No one doubts that divorce can be emotional, psychologically and financially taxing on all parties involved. But what divorcing couples may not realize is that divorce, particularly divorce with children, has an impact on how one files taxes with the Internal Revenue Service.

Michigan residents who are divorced or in the process of seeking a divorce may find the following information on taxes, and divorce helpful for the upcoming year. Currently, the IRS has special rules in the tax code which govern post-divorce situations. Particularly when it comes to divorce with unemancipated or minor children, divorced or divorcing couple should be aware of the dependency exemption.

The dependency exemption depends on the custody arrangement. Under the current special IRS rule, the custodial parent can claim this exemption, which is for about $3,950, for each child they have custody of. It is possible for the parent without custody to claim this exemption with the consent of the custodial parent, and by completing an IRS form. If the parent without custody is claiming this exemption, then they must attach this form annually or each year they are claiming the exemption.

Where the parent with custody allows the parent without custody to claim the dependency exemption, the custodial parent can still file taxes as the head of the household, may still quality for the earned income credit, the child care credit and tax exclusion of child care benefits. If a parent who cannot use this exemption does so anyway, then their tax return will likely be rejected and resolving the matter with the IRS can be a lengthy and complex process.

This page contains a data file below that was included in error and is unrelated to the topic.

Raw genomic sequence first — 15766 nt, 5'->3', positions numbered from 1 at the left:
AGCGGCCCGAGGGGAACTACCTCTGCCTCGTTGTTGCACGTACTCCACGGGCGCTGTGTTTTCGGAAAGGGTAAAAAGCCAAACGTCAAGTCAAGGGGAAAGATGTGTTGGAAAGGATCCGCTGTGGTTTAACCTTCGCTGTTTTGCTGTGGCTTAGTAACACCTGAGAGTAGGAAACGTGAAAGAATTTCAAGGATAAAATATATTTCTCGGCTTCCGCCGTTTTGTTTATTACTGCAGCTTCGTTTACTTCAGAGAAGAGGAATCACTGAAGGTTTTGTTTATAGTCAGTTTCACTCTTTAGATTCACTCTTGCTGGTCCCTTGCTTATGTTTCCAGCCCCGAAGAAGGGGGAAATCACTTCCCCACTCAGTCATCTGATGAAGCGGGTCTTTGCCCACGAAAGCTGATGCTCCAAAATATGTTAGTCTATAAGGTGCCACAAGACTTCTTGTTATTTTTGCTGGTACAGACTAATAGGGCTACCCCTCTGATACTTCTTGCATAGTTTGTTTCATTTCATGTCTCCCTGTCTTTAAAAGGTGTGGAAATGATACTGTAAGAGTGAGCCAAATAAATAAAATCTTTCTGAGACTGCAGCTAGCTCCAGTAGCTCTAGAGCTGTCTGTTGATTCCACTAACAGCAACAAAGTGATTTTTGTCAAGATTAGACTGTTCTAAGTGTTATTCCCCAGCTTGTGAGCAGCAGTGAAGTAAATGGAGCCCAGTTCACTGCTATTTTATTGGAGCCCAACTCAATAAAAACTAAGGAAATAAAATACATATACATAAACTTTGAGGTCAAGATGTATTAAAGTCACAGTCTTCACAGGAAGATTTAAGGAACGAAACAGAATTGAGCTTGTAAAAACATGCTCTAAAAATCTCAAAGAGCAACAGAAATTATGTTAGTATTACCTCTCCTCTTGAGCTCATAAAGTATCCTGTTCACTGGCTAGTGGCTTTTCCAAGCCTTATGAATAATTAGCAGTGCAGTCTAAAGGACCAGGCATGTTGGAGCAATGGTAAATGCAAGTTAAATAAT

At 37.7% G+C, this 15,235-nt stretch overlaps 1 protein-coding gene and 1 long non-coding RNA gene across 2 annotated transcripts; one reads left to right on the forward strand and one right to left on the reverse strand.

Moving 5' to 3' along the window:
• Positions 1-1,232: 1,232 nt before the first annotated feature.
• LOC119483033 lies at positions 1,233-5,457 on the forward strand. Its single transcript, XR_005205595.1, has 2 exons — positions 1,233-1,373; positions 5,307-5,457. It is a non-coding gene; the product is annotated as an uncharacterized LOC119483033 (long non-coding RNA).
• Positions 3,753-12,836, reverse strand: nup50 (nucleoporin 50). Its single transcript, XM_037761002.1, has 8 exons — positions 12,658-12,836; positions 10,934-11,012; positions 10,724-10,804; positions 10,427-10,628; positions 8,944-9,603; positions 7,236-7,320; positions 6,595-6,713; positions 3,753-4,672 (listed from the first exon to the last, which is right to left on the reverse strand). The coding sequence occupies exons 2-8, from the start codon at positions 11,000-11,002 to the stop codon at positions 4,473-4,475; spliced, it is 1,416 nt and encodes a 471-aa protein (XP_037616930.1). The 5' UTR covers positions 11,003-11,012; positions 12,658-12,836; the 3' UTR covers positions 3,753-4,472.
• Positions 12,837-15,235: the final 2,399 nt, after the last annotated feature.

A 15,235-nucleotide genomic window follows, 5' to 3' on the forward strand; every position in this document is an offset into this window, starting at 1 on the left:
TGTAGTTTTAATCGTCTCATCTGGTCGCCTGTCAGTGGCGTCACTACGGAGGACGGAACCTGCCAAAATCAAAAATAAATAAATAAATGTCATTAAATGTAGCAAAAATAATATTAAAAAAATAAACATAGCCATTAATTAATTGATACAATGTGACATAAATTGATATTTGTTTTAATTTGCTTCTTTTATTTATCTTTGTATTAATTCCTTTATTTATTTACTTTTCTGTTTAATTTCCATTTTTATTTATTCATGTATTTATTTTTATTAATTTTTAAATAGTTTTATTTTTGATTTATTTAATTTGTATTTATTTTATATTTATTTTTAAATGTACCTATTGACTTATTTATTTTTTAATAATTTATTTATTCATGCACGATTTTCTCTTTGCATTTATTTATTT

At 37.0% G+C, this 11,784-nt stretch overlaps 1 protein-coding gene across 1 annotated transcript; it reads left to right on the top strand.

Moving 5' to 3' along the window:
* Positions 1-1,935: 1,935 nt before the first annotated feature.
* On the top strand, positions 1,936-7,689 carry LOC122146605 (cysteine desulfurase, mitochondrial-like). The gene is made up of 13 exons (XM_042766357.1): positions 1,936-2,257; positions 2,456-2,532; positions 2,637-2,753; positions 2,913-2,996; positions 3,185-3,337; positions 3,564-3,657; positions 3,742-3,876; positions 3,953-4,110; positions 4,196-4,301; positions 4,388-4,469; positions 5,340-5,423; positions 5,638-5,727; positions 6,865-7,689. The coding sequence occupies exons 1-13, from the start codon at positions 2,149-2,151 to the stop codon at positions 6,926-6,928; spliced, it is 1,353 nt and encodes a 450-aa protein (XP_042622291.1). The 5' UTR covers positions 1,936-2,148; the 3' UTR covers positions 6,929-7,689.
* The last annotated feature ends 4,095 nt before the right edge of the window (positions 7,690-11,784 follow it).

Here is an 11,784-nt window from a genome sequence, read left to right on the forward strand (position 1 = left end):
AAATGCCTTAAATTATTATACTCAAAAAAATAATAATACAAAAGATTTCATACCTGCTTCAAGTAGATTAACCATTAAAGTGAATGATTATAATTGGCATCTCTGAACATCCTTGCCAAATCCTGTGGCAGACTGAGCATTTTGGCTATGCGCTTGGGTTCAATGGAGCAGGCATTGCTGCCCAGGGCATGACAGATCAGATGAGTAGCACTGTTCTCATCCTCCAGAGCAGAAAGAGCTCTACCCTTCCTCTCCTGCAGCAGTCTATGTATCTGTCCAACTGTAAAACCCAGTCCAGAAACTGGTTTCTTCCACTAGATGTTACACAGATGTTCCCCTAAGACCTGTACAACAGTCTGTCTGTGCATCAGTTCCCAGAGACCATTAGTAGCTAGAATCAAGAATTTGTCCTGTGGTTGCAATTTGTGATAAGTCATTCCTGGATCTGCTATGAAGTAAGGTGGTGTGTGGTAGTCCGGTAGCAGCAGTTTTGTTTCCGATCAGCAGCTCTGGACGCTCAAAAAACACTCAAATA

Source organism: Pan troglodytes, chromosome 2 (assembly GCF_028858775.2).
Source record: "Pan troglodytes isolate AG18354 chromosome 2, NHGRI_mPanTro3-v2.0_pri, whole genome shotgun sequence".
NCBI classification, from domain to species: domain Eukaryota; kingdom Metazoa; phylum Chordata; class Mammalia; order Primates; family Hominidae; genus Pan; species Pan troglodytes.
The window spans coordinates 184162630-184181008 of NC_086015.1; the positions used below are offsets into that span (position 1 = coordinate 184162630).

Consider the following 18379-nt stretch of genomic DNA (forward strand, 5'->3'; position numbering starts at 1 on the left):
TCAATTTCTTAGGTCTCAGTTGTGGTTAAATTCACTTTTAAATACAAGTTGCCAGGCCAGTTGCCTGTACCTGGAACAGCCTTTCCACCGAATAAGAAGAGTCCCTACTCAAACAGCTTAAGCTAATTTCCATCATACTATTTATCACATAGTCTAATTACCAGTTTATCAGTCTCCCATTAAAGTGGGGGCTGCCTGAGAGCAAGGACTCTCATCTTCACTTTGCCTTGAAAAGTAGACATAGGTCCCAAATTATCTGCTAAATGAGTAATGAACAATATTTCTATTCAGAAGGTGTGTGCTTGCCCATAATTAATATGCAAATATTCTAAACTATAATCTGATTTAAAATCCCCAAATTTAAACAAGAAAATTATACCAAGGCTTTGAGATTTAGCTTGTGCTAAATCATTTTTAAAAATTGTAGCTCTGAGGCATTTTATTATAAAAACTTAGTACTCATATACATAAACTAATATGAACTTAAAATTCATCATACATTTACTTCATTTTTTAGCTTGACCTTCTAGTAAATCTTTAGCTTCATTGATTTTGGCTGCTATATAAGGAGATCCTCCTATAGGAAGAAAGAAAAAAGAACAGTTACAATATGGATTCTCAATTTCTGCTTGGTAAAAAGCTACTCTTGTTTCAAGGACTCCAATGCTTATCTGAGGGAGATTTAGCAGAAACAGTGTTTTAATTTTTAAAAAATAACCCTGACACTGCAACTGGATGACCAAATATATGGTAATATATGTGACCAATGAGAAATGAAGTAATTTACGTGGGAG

When it comes to child support, it is neither deductible for the paying parent paying it nor taxable income for the receiving parent. Alimony or spousal support on the other hand is taxable income. The party ordered to pay spousal support can deduct it.

Many divorcing couple likely won’t think of how the divorce will impact taxes. Thus, how a divorce settlement is structured will matter. Consulting with both a family law attorney and a tax professional may be helpful.

Source: FOX Business, “Taxes and Divorce, What You Need to Know,” Bonnie Lee, Dec. 1, 2014